The application of the political question doctrine is not absolute. Baker, 369 U.S. at 211. The doctrine must be cautiously invoked, and the mere fact that a case touches on the political process does not necessarily create a political question beyond courts' jurisdiction. Nixon v. Herndon, 273 U.S. 536, 540 (1927); Can v. United States, 14 F.3d 160, 163 (Fed. Cir. 1994). Even so, when a question relates to foreign affairs, courts will be more hesitant to consider certain questions on the merits than when internal operations are involved. Atlee v. Laird, 347 F.Supp. 689, 696 (E.D. Pa. 1972).
In Baker v. Carr, the Supreme Court thoroughly analyzed political question jurisprudence, and in the area of foreign relations determined that "it is error to suppose that every case or controversy which touches foreign relations lies beyond judicial cognizance." 369 U.S. at 211. Instead, foreign relations decisions have invariably demonstrated "a discriminating analysis of the particular question posed, in terms of the history of its management by the political branches, of its susceptibility to judicial handling in the light of its nature and posture in the specific case, and of the possible consequences of judicial action." Id. at 211-12.
The Baker court formulated a test for when an action should be dismissed as non-justiciable because it presented a political question. Justice Brennan, writing for the majority, held that a court should only dismiss an action if at least one of the following six formulations is inextricable from it:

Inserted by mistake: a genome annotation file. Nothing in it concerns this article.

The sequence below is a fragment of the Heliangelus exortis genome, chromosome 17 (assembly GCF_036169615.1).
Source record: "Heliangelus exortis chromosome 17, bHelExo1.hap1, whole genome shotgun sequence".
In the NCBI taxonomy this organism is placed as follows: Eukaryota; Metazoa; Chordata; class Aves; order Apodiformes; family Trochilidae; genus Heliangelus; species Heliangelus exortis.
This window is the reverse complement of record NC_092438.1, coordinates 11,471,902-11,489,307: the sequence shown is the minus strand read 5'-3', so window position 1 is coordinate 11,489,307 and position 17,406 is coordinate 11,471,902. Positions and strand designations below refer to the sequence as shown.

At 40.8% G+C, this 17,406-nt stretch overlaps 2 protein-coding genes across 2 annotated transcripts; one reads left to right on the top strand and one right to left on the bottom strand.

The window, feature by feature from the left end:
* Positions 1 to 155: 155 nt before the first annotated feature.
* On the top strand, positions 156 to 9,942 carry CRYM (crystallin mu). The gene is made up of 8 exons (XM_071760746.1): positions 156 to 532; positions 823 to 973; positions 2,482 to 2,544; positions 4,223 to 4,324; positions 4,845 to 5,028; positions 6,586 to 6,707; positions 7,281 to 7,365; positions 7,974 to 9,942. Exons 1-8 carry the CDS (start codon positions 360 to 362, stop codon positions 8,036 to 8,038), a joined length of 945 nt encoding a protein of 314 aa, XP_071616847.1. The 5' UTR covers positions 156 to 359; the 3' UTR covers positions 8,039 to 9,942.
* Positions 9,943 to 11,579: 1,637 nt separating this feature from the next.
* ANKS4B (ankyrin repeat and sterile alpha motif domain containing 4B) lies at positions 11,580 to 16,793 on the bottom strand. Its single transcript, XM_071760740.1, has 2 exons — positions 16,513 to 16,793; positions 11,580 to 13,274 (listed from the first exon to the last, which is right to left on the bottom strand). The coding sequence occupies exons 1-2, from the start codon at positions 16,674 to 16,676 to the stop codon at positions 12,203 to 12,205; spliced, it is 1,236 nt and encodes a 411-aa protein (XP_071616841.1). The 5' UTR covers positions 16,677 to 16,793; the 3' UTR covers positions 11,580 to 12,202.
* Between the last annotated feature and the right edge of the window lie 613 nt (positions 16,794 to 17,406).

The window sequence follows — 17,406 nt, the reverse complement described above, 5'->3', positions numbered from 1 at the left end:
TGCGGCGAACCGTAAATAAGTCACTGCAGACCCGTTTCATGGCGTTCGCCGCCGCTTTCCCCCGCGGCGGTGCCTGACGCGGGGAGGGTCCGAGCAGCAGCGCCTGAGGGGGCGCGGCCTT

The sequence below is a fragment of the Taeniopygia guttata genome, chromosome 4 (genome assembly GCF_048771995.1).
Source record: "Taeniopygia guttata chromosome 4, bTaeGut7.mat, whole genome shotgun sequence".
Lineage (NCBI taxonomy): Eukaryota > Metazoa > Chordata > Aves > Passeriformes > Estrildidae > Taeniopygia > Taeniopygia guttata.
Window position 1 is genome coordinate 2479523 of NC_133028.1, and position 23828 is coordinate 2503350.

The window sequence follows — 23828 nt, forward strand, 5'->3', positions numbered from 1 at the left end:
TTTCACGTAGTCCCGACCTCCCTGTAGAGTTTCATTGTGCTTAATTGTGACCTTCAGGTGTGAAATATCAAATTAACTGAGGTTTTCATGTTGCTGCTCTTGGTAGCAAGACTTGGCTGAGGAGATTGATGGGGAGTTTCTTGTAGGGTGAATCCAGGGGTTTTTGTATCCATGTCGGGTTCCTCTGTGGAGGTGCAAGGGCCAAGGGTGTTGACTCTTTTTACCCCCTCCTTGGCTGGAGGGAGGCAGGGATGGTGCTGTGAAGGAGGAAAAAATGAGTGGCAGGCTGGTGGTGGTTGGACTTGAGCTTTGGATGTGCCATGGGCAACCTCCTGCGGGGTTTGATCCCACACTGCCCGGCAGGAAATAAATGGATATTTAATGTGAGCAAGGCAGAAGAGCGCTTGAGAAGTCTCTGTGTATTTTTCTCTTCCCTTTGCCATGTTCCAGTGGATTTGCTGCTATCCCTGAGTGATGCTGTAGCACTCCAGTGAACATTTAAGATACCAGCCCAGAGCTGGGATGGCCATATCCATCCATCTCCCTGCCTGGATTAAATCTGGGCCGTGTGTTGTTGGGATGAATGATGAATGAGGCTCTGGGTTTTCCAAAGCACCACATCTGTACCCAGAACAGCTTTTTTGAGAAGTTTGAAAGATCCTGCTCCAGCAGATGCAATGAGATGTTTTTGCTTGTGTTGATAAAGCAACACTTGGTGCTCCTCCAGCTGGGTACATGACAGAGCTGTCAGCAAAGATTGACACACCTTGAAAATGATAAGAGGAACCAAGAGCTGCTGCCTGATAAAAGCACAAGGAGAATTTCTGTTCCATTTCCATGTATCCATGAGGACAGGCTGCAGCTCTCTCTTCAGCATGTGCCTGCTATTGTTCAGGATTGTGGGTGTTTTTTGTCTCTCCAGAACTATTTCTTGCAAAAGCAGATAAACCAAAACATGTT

Prominent on the surface of any case held to involve a political question is  found a textually demonstrable constitutional commitment of the issue to a coordinate political department; or  a lack of judicially discoverable and manageable standards for resolving it; or  the impossibility of deciding without an initial policy determination of a kind clearly for non-judicial discretion; or  the impossibility of a court's undertaking independent resolution without expressing lack of the respect due coordinate branches of government; or  an unusual need for unquestioning adherence to a political decision already made; or  the potentiality of embarrassment from multifarious pronouncements by various departments on one question. Baker, 369 U.S. at 217.
The political question doctrine does not abrogate the existence of federal judicial power, it merely limits its exercise, so that even if a court has the constitutional power to adjudicate a dispute, if the dispute presents a political question, it should decline to do so. Atlee, 347 F.Supp. at 701; see generally Powell v. McCormack, 395 U.S. 486, 516-19 (1969).